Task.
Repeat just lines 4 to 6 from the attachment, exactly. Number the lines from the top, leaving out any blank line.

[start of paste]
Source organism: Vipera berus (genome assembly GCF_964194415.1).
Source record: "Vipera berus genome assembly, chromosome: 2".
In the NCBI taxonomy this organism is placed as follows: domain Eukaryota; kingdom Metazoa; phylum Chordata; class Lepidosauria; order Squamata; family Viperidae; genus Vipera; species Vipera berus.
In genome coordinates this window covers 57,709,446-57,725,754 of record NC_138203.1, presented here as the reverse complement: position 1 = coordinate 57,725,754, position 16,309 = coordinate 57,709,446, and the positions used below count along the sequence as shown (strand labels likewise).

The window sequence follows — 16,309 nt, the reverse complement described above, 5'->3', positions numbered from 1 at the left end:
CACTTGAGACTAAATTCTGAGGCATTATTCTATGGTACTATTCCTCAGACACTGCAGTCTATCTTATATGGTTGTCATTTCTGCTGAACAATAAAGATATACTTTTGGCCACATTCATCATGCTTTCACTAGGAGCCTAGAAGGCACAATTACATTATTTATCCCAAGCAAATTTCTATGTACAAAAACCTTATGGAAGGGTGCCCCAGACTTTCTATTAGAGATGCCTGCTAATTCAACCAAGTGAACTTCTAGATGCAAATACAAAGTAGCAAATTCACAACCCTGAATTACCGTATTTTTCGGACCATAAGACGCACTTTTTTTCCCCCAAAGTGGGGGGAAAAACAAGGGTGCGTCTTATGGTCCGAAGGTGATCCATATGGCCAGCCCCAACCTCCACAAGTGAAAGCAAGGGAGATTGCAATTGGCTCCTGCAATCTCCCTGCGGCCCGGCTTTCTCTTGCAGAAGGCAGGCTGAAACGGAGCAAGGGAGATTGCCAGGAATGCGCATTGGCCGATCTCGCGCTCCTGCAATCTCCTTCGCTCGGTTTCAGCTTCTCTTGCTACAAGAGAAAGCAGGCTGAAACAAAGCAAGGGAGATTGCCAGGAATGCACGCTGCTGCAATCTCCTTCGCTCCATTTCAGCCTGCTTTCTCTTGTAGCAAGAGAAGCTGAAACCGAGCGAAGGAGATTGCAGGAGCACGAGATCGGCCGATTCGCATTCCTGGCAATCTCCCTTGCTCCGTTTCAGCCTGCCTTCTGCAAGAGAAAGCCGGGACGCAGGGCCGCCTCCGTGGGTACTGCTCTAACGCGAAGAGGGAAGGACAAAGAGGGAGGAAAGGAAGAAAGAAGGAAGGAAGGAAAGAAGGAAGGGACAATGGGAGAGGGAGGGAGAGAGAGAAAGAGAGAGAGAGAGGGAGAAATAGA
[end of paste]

In genome coordinates this window covers 57,709,446-57,725,754 of record NC_138203.1, presented here as the reverse complement: position 1 = coordinate 57,725,754, position 16,309 = coordinate 57,709,446, and the positions used below count along the sequence as shown (strand labels likewise).

The window sequence follows — 16,309 nt, the reverse complement described above, 5'->3', positions numbered from 1 at the left end:
CACTTGAGACTAAATTCTGAGGCATTATTCTATGGTACTATTCCTCAGACACTGCAGTCTATCTTATATGGTTGTCATTTCTGCTGAACAATAAAGATATACTTTTGGCCACATTCATCATGCTTTCACTAGGAGCCTAGAAGGCACAATTACATTATTTATCCCAAGCAAATTTCTATGTACAAAAACCTTATGGAAGGGTGCCCCAGACTTTCTATTAGAGATGCCTGCTAATTCAACCAAGTGAACTTCTAGATGCAAATACAAAGTAGCAAATTCACAACCCTGAATTACCGTATTTTTCGGACCATAAGACGCACTTTTTTTCCCCCAAAGTGGGGGGAAAAACAAGGGTGCGTCTTATGGTCCGAAGGTGATCCATATGGCCAGCCCCAACCTCCACAAGTGAAAGCAAGGGAGATTGCAATTGGCTCCTGCAATCTCCCTGCGGCCCGGCTTTCTCTTGCAGAAGGCAGGCTGAAACGGAGCAAGGGAGATTGCCAGGAATGCGCATTGGCCGATCTCGCGCTCCTGCAATCTCCTTCGCTCGGTTTCAGCTTCTCTTGCTACAAGAGAAAGCAGGCTGAAACAAAGCAAGGGAGATTGCCAGGAATGCACGCTGCTGCAATCTCCTTCGCTCCATTTCAGCCTGCTTTCTCTTGTAGCAAGAGAAGCTGAAACCGAGCGAAGGAGATTGCAGGAGCACGAGATCGGCCGATTCGCATTCCTGGCAATCTCCCTTGCTCCGTTTCAGCCTGCCTTCTGCAAGAGAAAGCCGGGACGCAGGGCCGCCTCCGTGGGTACTGCTCTAACGCGAAGAGGGAAGGACAAAGAGGGAGGAAAGGAAGAAAGAAGGAAGGAAGGAAAGAAGGAAGGGACAATGGGAGAGGGAGGGAGAGAGAGAAAGAGAGAGAGAGAGGGAGAAATAGA